Everything’s coming up Snow White. Last week I saw my third film version of the fairytale in one year. Blancanieves, an exquisite black & white silent movie from Spanish director Pablo Berger, follows Tarsem Singh’s Mirror, Mirror (showcasing the final work of the late Eiko Ishioka, costume designer extraordinaire) and Snow White and the Huntsman, now probably best known for the offscreen shenanigans between its director and leading lady, Kristen Stewart. And two new books containing versions of the story have been published – Poison by Sarah Pinborough, and Twisted Fairy Tales by Maura McHugh.
They’re a long way from being the first reimaginings. Disney’s animated film remains the most famous version, but even that was a family-friendly version of the original Grimm’s tale, in which the Huntsman is ordered to deliver not Snow White’s heart but liver and lungs to the Wicked Queen. (He presents her with boar’s innards instead, and lucky for him there’s no CSI: Enchanted Forest on the case to uncover the deception.) In the Grimm, the Queen makes several attempts to kill Snow White, and is eventually punished by being forced to wear shoes of red-hot iron.
Anne Sexton, in her poem Snow White and the Seven Dwarfs, describes the results quite graphically:
First your toes will smoke
and then your heels will turn black
and you will fry upward like a frog,
she was told.
And so she danced until she was dead
But there have also been more lighthearted variations, such as Howard Hawks’ delightful Ball of Fire, in which the Snow White character is transformed into sassy chanteuse Sugarpuss O’Shea (Barbara Stanwyck), who seeks refuge from her gangster boyfriend in a household of unworldly etymologists (Gary Cooper among them) whom she flummoxes with her showgirl slang. And Donald Barthelme wrote a satirical literary reworking set in modern New York, where the fateful apple is replaced by a poisoned Gibson (the same cocktail Cary Grant orders on the train in North by Northwest).
Snow White isn’t the only fairy-tale to have recently been turned into a live action movie, but the story seems to have gripped the modern imagination more than, say, Jack the Giant Slayer or Red Riding Hood. Just what is it about this particular yarn that makes it so ripe for revision?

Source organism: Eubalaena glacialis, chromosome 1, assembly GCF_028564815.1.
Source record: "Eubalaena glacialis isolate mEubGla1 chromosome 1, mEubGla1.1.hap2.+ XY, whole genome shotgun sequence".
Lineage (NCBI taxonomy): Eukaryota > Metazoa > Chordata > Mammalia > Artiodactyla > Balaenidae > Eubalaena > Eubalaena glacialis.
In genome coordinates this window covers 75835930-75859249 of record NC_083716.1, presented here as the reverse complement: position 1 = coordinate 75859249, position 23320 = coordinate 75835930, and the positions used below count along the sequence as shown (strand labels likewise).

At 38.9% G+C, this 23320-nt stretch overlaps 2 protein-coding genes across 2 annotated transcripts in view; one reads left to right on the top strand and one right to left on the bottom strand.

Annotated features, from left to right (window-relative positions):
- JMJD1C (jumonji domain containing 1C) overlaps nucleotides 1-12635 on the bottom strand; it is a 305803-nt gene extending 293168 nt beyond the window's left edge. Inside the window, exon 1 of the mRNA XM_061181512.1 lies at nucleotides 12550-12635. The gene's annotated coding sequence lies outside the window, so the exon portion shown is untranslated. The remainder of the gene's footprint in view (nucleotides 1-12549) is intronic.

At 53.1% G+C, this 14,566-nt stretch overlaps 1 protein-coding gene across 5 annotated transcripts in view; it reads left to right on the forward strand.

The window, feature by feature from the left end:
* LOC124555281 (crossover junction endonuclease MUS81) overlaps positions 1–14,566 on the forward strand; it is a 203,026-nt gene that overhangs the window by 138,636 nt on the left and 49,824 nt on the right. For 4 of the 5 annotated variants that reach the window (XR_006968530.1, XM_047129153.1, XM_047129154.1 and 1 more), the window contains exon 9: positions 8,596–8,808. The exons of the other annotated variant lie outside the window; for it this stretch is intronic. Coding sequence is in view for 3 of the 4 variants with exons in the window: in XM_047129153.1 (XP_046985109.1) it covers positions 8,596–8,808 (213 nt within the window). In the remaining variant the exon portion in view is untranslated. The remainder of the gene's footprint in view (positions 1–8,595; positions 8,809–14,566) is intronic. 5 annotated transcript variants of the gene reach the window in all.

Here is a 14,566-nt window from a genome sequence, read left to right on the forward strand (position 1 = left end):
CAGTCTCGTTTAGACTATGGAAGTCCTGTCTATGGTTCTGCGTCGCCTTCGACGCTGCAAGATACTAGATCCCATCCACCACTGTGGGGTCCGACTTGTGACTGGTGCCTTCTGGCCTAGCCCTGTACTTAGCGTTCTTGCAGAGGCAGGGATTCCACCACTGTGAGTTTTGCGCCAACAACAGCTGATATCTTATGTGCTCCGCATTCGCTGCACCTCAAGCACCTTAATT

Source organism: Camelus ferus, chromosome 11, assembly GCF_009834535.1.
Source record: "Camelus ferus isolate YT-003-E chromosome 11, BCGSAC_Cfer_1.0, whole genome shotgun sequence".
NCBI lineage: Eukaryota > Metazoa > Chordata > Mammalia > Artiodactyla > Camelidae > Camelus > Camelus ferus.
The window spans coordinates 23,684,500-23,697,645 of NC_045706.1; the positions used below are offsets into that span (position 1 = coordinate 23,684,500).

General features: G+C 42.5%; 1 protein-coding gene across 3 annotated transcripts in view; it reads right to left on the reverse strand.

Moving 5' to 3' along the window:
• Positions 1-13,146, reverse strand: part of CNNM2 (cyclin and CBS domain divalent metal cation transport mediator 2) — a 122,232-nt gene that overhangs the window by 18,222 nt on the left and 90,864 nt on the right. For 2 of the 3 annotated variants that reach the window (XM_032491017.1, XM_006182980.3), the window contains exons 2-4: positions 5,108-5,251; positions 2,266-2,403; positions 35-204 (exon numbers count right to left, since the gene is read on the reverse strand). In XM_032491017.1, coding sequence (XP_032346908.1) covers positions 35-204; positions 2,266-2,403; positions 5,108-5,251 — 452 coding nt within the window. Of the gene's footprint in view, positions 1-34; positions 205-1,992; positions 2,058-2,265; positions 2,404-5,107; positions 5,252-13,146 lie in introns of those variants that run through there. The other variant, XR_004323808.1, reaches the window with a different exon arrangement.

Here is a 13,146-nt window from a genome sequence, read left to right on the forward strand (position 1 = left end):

“Snow White contains many of the archetypal elements of a fairy tale,” says McHugh, creator of graphic novel heroines Roisin Dubh and Jennifer Wilde, “Cruelty to an innocent, loss of home or status, the discovery of allies, trial of courage and the final triumph over wickedness.”
It also has “jealousy, wealth, passion, attempted murder and power games,” says Pinborough, whose Poison puts a surprising (and sexy) new spin on the story. In other words, it’s a fairy-tale that ticks all the boxes.
Neil Gaiman, whose short story Snow, Glass, Apples draws an unexpected if logical conclusion from the way Snow White returns from the dead, finds “Disney’s Snow White gave it charm and meant that it was absorbed into childhood… Snow White went global in a way that other fairy tales didn’t. Which means that it’s become one of those tales that are easy to retell and mess around with: we’re familiar with Snow White and her story, so we can look at it through a number of different prisms and see what it shows us.”
What it has been showing us recently is that the Evil Queen rules. The central motif of Snow White is, according to Bruno Bettelheim, “the pubertal girl’s surpassing in every way the evil stepmother who, out of jealousy, denies her an independent existence.”
Traditionally, then, it’s Snow White’s story, but writers and film-makers are now finding the villain just as interesting. What’s her story? Why is she so cruel, so insecure about her appearance, so determined to annihilate her younger rival? Or has she been misrepresented all along?
In their stories, Gaiman, McHugh and Pinborough each present the Queen’s point of view as much as, if not more than, Snow White’s. As for the films, the Queen is always more memorable, better dressed and a lot more fun than her vapid stepdaughter. Who now remembers anyone other than Sigourney Weaver from 1997’s Snow White: A Tale of Terror, or Julia Roberts camping it up in Mirror, Mirror, or Charlize Theron, who with her milk baths and strap-on evil fingernails dominates Snow White and the Huntsman? And while Macaraena García is touching as Blancanieves, it’s Maribel Verdú as her wicked stepmother who romps away with the show.
While in some cases too much information can rob villains of their power to terrify (Gregory Maguire’s Wicked, a Broadway musical, and Oz the Great and Powerful have between them probably done for The Wicked Witch of the West) there seems to be an insatiable appetite for bad guy back story, as evinced by recent TV series Hannibal and Bates Motel, and as promised by next year’s Maleficent, with Angelina Jolie presenting the case for the Wicked Fairy from The Sleeping Beauty.
Being evil is no longer enough – we want to know why they’re evil, and the Wicked Queen’s obsessions, in particular, chime with our own. As Pinborough points out, “Everything in it is relevant to today’s society – especially the focus on ageing beauty versus youth.” And so the Wicked Stepmother gets her revenge at last.
Snow White might have started out as a coming-of-age fable, but it’s no longer about her – she’s ended up a supporting character in her own story. These days it’s all about the Evil Queen.
This piece was first posted on the Telegraph website in May 2013. It has been lightly edited.
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